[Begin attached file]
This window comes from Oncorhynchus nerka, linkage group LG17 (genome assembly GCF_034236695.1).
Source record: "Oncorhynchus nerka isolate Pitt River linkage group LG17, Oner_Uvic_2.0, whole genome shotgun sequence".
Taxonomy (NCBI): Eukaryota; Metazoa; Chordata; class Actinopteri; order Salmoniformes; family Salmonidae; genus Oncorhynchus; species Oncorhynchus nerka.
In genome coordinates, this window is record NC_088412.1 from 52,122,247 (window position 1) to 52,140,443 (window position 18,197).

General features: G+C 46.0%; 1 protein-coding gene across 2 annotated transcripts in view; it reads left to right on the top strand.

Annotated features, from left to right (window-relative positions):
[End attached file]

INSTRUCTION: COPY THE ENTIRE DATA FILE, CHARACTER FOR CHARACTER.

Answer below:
This window comes from Oncorhynchus nerka, linkage group LG17 (genome assembly GCF_034236695.1).
Source record: "Oncorhynchus nerka isolate Pitt River linkage group LG17, Oner_Uvic_2.0, whole genome shotgun sequence".
Taxonomy (NCBI): Eukaryota; Metazoa; Chordata; class Actinopteri; order Salmoniformes; family Salmonidae; genus Oncorhynchus; species Oncorhynchus nerka.
In genome coordinates, this window is record NC_088412.1 from 52,122,247 (window position 1) to 52,140,443 (window position 18,197).

General features: G+C 46.0%; 1 protein-coding gene across 2 annotated transcripts in view; it reads left to right on the top strand.

Annotated features, from left to right (window-relative positions):